The work method formula 1,2,3

In the traditional work methods the common perception of the leader is that he or she should be the one who knows the best, this is taking form by the leader either being the one taking decisions single-handedly or by being the one who sums up the group discussion and determines what should be done. It is common that people, characterised by this work method, prepare a convincing argument, which leads to their own suggestions becoming the solution.

The communication, or the interaction, normally happens during a meeting where the solution is to be worked through or presented.

One way of describing the thought process of leaders in the authoritarian school, is as follows: the leader makes clear that suggestion 1 should be implemented. After it has been implemented suggestion 2 is described, and so on. The team and its members are presented with each step of implementation, without having any real understanding of why or where it will lead.

If the leader uses the management by objectives style, the meeting will be somewhat different. The leader’s task is to prepare an explanation that will lead to an excess of suggested activities.

The leader clarifies the results that are imperative, and thereafter puts forward suggestions 1,2,3…, that are the most important to implement. If the leader has a modern style, there will be a follow-up in the form of a rhetorical question about if anyone has anything to add or object to. Usually no one ever does.

The solution-oriented leaders do the opposite. First the team will be questioned about what they believe to be the most important thing to make happen.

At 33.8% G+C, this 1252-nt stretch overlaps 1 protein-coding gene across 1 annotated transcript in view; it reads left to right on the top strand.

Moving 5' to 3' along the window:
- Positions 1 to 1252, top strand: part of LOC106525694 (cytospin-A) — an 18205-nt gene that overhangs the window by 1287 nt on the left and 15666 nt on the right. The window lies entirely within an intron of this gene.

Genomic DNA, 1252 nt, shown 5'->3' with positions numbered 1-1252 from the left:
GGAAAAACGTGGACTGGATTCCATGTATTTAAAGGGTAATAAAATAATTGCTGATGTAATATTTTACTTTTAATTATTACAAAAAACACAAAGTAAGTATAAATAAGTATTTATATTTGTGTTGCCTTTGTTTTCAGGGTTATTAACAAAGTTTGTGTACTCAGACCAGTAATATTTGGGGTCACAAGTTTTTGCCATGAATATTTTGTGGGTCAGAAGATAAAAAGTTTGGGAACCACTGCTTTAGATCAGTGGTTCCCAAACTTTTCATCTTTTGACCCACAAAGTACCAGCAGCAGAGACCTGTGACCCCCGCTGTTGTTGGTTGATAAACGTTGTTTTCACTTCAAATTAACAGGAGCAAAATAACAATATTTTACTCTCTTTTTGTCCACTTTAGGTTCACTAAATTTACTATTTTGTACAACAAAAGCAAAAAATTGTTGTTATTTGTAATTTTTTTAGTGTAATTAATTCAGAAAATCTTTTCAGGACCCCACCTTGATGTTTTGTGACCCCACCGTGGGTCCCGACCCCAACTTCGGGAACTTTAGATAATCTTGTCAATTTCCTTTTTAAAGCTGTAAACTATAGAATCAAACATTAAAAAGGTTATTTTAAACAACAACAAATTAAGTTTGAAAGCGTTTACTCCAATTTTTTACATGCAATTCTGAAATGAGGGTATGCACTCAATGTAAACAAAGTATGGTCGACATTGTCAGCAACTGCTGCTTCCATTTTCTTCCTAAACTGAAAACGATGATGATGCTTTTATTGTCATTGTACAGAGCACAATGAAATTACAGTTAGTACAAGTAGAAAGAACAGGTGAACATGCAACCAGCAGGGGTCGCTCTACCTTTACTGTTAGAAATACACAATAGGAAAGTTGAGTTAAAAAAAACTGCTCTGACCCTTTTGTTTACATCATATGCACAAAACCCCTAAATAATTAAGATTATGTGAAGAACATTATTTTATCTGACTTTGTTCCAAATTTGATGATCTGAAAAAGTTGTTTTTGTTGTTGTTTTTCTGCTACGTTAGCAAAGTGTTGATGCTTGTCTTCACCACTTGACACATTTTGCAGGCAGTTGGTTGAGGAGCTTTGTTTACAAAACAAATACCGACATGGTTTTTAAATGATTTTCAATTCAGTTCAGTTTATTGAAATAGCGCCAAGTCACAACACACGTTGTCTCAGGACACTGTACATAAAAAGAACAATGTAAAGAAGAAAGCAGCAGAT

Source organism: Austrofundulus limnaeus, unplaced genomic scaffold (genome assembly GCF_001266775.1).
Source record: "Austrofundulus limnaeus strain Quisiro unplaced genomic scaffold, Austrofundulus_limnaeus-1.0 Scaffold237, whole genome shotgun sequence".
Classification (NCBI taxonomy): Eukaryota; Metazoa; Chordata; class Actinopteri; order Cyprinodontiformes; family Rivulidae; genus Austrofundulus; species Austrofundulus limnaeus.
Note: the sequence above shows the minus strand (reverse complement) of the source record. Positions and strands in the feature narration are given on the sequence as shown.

Maybe not individually, but jointly, they will put forward 1, 2, and 3. As they have presented their viewpoints, they are open, and curious about additional possibilities to solve the issue. If the leader adds a solution 4 and 5, this will be appreciated as a type of support or added value. Sometimes this general view may help someone in the team to see something in our image – suggestion 6, something that perhaps not even the leader was able to see from the start.

This simple formula is enough to understand the core of a solution-oriented leadership style. First involve your co-workers in answering the most important questions themselves, and then it becomes clear what they do not see. In these gaps you can provide input in order to increase quality. By consistently working with this method, the leaders help themselves to realise how extremely powerful a well-functioning team is.

The collective intelligence that exists in all teams can, with the help of this formula, and the COD methodology, become a driving force behind all the efforts to find the solutions. If the leader, and every other participant, takes on board the team’s suggestions without discussion, both leaders and teams can see the common solution. If some important input is missing, the leader can provide it when the team is ready. However, experience tells us that it will not always be necessary.

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